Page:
I used to dream about getting an invite to the Champions’ Dinner; poring over old clippings and programmes, The 1961 programme for the event attended by the BSCC team features an impossibly glamorous and high-end line-up, Jacques Anquetil presenting the prizes and being interviewed by Jean Bobet. Lower down the list was Lyn Perrie, then a singing star, later Ivy in Coronation Street. Tommy Trinder was the headliner, ‘welcoming you lucky people’, with a strong supporting line-up featuring ‘sensational european jugglers’ and the ‘kuban cossack dancers’. I think we may have missed a trick this evening. If not in terms of the Tour stars, then certainly the sensational jugglers. In the interviews I did for the book a common thread was the sense of intense pride and disbelief at being invited to the Champions Dinner, from Eric Wilson and his prize of a propelling pencil (which he still uses), through Jeff Williams, to Jim Henderson meeting Eddy Merckx.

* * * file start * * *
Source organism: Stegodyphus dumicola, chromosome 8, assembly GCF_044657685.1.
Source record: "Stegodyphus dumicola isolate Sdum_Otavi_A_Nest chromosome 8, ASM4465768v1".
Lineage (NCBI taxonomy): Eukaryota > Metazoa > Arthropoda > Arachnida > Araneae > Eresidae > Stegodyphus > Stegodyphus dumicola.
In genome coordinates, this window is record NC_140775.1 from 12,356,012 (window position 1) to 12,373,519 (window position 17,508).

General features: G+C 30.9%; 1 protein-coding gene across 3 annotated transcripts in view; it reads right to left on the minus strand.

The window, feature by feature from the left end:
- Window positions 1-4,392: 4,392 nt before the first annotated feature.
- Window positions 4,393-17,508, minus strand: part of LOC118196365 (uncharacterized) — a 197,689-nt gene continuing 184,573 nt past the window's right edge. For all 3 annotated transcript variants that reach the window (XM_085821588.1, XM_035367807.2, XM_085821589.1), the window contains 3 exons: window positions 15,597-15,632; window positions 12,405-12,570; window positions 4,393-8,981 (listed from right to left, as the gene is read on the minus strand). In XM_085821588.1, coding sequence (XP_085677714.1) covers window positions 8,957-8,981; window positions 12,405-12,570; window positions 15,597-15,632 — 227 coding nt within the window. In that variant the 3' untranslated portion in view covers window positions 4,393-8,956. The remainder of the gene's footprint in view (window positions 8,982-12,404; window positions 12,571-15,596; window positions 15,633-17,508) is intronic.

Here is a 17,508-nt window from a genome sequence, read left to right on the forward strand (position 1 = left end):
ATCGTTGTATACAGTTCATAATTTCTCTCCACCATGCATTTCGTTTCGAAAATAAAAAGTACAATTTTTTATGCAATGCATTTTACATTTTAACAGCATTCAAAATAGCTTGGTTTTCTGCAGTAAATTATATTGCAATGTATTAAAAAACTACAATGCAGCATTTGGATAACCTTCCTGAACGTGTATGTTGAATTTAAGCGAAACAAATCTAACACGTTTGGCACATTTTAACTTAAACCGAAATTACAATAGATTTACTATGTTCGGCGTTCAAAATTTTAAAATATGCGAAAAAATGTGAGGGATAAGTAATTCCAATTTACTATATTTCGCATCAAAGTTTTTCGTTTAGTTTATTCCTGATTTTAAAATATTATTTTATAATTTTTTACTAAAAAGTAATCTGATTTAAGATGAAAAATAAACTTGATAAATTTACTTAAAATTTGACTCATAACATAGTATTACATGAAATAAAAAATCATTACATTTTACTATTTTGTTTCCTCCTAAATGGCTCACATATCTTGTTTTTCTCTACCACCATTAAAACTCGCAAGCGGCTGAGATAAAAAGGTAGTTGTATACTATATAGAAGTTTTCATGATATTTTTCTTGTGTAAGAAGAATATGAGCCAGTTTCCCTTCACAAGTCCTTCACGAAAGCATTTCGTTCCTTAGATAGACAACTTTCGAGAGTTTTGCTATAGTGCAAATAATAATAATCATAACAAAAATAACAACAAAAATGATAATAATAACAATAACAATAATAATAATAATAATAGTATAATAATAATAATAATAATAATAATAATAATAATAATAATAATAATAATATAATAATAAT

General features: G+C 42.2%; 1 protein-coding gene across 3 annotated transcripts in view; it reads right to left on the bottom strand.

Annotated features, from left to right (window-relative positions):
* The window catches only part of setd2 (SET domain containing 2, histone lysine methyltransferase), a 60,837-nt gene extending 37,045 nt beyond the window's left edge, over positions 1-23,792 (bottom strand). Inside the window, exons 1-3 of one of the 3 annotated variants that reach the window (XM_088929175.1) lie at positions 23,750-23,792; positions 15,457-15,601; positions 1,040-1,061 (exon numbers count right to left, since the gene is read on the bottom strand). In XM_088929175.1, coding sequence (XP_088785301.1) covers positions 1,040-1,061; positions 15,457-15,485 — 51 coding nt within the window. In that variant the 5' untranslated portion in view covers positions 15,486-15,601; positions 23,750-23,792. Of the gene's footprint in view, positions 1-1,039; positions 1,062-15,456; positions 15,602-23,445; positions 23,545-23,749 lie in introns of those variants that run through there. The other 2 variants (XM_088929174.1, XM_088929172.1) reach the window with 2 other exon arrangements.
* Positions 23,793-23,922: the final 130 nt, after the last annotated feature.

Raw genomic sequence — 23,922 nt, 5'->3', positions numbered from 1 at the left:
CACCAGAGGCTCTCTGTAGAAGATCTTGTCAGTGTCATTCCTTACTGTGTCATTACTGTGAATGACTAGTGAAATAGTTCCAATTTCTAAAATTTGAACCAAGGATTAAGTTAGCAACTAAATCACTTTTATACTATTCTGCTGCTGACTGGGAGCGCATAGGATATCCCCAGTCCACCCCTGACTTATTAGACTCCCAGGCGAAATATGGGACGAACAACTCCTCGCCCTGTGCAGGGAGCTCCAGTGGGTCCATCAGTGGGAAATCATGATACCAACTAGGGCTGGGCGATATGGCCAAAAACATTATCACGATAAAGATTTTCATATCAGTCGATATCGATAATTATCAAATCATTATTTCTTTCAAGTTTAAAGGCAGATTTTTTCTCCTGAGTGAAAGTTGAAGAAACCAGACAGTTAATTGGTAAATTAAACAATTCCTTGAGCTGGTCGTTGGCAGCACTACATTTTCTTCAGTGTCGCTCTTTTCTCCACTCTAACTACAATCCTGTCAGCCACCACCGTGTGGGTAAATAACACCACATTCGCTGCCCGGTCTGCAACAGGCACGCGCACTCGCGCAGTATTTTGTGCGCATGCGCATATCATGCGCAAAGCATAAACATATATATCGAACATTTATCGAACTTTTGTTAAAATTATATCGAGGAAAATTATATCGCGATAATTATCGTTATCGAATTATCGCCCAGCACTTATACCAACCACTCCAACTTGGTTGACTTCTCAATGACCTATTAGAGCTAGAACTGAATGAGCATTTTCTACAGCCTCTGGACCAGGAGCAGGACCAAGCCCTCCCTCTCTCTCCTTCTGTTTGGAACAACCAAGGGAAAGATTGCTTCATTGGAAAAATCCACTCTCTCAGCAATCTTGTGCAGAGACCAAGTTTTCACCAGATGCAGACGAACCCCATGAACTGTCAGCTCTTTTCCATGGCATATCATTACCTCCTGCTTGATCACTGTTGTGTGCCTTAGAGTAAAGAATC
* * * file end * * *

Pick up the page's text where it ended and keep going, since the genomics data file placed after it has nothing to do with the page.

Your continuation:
Times have changed. So much so that it seems faintly remiss for me to be here. It wasn’t so long ago that Eddy Merckx was stood up here. So for not being Eddy Merckx, or Jacques Anquetil, or Stephen Roche, or David Millar, or Brian Robinson, or Lynn Perrie or a dancing cossack juggler, I apologise. But it is hard work that got me here, just as it got each of you here, and i’ve learned to not underestimate the extent of the sacrifice involved or to apologise for that. Writing is just like cycling: there is no money in it, it’s a labour of love. i work full time at the same time. at one point i rode my bike, read books about cycling and wrote about cycling. it was quite tough to find time to do other things, work and family being two of them.. writing requires the constant pursuit of marginal gains, making sentences more aerodynamic, stripping them down, finessing, finding souplesse, what flows beautifully and the simplicity of the aesthetic. it takes time, and effort, every single day, chiselling away at the chalkface, and it’s difficult to see the gains, but over time they happen. And I’d like to think that in some small way I’m here to represent anyone who has taken an interest in the idiosyncratic sport of cycling in the UK, of time trials, but also of obscure framebuilders, of Raleigh Lentons, Major Nichols, Ephgrave, Stan Pike, Chas Roberts, the names that speak of britishness and uniquely british cycling, and of our topography, from the Mendips to the Peak District, the climbs and landscapes through which we ride in hushed reverence.